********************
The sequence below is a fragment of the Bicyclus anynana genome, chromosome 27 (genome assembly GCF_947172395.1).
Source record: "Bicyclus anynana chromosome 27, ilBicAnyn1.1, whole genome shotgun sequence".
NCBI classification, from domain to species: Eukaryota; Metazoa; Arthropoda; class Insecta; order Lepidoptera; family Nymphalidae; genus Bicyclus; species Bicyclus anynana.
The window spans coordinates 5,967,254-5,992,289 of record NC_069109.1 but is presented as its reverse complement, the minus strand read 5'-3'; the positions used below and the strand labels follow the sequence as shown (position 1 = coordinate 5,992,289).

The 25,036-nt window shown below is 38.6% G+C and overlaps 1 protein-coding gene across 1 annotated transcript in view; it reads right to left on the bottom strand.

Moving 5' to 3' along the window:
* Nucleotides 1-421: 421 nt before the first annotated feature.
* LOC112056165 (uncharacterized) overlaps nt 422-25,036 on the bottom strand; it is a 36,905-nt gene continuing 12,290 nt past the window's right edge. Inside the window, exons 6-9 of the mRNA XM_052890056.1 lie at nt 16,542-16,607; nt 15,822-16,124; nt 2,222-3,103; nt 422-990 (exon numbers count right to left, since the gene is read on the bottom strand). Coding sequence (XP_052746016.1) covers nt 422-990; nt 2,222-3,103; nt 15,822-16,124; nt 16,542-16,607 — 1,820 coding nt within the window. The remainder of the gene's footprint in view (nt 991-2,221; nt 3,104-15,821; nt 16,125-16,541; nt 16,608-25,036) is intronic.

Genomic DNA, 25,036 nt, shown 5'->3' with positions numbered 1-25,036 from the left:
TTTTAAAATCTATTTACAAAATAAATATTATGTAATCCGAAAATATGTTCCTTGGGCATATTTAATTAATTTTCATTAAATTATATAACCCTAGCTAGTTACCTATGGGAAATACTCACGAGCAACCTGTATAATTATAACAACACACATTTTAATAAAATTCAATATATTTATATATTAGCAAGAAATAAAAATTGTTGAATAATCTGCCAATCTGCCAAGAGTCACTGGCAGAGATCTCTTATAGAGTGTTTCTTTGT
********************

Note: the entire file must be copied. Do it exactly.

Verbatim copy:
The sequence below is a fragment of the Bicyclus anynana genome, chromosome 27 (genome assembly GCF_947172395.1).
Source record: "Bicyclus anynana chromosome 27, ilBicAnyn1.1, whole genome shotgun sequence".
NCBI classification, from domain to species: Eukaryota; Metazoa; Arthropoda; class Insecta; order Lepidoptera; family Nymphalidae; genus Bicyclus; species Bicyclus anynana.
The window spans coordinates 5,967,254-5,992,289 of record NC_069109.1 but is presented as its reverse complement, the minus strand read 5'-3'; the positions used below and the strand labels follow the sequence as shown (position 1 = coordinate 5,992,289).

The 25,036-nt window shown below is 38.6% G+C and overlaps 1 protein-coding gene across 1 annotated transcript in view; it reads right to left on the bottom strand.

Moving 5' to 3' along the window:
* Nucleotides 1-421: 421 nt before the first annotated feature.
* LOC112056165 (uncharacterized) overlaps nt 422-25,036 on the bottom strand; it is a 36,905-nt gene continuing 12,290 nt past the window's right edge. Inside the window, exons 6-9 of the mRNA XM_052890056.1 lie at nt 16,542-16,607; nt 15,822-16,124; nt 2,222-3,103; nt 422-990 (exon numbers count right to left, since the gene is read on the bottom strand). Coding sequence (XP_052746016.1) covers nt 422-990; nt 2,222-3,103; nt 15,822-16,124; nt 16,542-16,607 — 1,820 coding nt within the window. The remainder of the gene's footprint in view (nt 991-2,221; nt 3,104-15,821; nt 16,125-16,541; nt 16,608-25,036) is intronic.

Genomic DNA, 25,036 nt, shown 5'->3' with positions numbered 1-25,036 from the left:
TTTTAAAATCTATTTACAAAATAAATATTATGTAATCCGAAAATATGTTCCTTGGGCATATTTAATTAATTTTCATTAAATTATATAACCCTAGCTAGTTACCTATGGGAAATACTCACGAGCAACCTGTATAATTATAACAACACACATTTTAATAAAATTCAATATATTTATATATTAGCAAGAAATAAAAATTGTTGAATAATCTGCCAATCTGCCAAGAGTCACTGGCAGAGATCTCTTATAGAGTGTTTCTTTGT